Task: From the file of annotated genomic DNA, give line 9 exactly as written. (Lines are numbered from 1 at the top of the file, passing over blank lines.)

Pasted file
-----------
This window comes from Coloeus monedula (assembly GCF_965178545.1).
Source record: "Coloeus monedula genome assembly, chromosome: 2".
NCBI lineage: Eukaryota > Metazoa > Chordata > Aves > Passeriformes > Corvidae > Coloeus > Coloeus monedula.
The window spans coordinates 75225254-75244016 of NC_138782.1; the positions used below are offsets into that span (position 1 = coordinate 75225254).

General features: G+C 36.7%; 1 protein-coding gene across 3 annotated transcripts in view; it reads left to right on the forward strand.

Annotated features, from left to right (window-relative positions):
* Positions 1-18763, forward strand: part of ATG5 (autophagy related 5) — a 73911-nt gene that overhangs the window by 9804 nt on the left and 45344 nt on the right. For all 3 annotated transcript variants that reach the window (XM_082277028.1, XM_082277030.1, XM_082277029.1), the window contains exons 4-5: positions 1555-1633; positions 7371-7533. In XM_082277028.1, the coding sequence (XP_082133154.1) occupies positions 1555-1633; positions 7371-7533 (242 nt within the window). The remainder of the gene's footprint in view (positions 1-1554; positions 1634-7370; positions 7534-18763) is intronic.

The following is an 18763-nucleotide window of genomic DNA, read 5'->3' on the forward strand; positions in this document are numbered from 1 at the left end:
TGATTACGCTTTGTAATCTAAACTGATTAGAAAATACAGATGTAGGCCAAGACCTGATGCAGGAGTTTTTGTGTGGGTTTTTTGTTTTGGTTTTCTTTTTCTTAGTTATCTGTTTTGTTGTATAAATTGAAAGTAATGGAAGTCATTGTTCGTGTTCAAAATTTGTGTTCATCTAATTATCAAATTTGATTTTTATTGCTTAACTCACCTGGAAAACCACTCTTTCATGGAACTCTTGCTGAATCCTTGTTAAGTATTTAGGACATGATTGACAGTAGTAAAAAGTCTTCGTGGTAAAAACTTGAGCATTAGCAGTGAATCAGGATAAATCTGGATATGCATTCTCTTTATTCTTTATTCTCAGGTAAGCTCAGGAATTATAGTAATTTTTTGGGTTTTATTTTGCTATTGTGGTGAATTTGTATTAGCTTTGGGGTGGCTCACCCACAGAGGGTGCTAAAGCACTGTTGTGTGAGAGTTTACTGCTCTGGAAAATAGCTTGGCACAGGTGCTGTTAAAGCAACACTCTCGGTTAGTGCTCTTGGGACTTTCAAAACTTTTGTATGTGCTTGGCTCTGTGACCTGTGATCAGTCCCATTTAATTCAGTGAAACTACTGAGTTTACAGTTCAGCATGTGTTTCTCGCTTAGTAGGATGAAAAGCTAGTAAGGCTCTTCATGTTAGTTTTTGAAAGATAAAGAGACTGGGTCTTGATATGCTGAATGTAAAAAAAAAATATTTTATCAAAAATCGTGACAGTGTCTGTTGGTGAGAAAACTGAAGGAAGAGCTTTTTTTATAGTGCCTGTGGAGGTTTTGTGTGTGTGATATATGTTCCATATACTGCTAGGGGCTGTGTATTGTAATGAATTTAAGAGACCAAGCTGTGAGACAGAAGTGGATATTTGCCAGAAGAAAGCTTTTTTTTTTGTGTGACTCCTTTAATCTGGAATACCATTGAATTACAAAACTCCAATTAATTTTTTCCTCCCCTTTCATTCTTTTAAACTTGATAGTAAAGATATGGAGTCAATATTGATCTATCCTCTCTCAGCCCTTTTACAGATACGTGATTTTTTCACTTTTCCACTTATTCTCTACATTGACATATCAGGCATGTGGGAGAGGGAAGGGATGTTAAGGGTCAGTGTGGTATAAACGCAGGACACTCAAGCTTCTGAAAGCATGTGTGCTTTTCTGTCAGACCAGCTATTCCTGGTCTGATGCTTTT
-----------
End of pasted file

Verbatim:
TGATTACGCTTTGTAATCTAAACTGATTAGAAAATACAGATGTAGGCCAAGACCTGATGCAGGAGTTTTTGTGTGGGTTTTTTGTTTTGGTTTTCTTTTTCTTAGTTATCTGTTTTGTTGTATAAATTGAAAGTAATGGAAGTCATTGTTCGTGTTCAAAATTTGTGTTCATCTAATTATCAAATTTGATTTTTATTGCTTAACTCACCTGGAAAACCACTCTTTCATGGAACTCTTGCTGAATCCTTGTTAAGTATTTAGGACATGATTGACAGTAGTAAAAAGTCTTCGTGGTAAAAACTTGAGCATTAGCAGTGAATCAGGATAAATCTGGATATGCATTCTCTTTATTCTTTATTCTCAGGTAAGCTCAGGAATTATAGTAATTTTTTGGGTTTTATTTTGCTATTGTGGTGAATTTGTATTAGCTTTGGGGTGGCTCACCCACAGAGGGTGCTAAAGCACTGTTGTGTGAGAGTTTACTGCTCTGGAAAATAGCTTGGCACAGGTGCTGTTAAAGCAACACTCTCGGTTAGTGCTCTTGGGACTTTCAAAACTTTTGTATGTGCTTGGCTCTGTGACCTGTGATCAGTCCCATTTAATTCAGTGAAACTACTGAGTTTACAGTTCAGCATGTGTTTCTCGCTTAGTAGGATGAAAAGCTAGTAAGGCTCTTCATGTTAGTTTTTGAAAGATAAAGAGACTGGGTCTTGATATGCTGAATGTAAAAAAAAAATATTTTATCAAAAATCGTGACAGTGTCTGTTGGTGAGAAAACTGAAGGAAGAGCTTTTTTTATAGTGCCTGTGGAGGTTTTGTGTGTGTGATATATGTTCCATATACTGCTAGGGGCTGTGTATTGTAATGAATTTAAGAGACCAAGCTGTGAGACAGAAGTGGATATTTGCCAGAAGAAAGCTTTTTTTTTTGTGTGACTCCTTTAATCTGGAATACCATTGAATTACAAAACTCCAATTAATTTTTTCCTCCCCTTTCATTCTTTTAAACTTGATAGTAAAGATATGGAGTCAATATTGATCTATCCTCTCTCAGCCCTTTTACAGATACGTGATTTTTTCACTTTTCCACTTATTCTCTACATTGACATATCAGGCATGTGGGAGAGGGAAGGGATGTTAAGGGTCAGTGTGGTATAAACGCAGGACACTCAAGCTTCTGAAAGCATGTGTGCTTTTCTGTCAGACCAGCTATTCCTGGTCTGATGCTTTT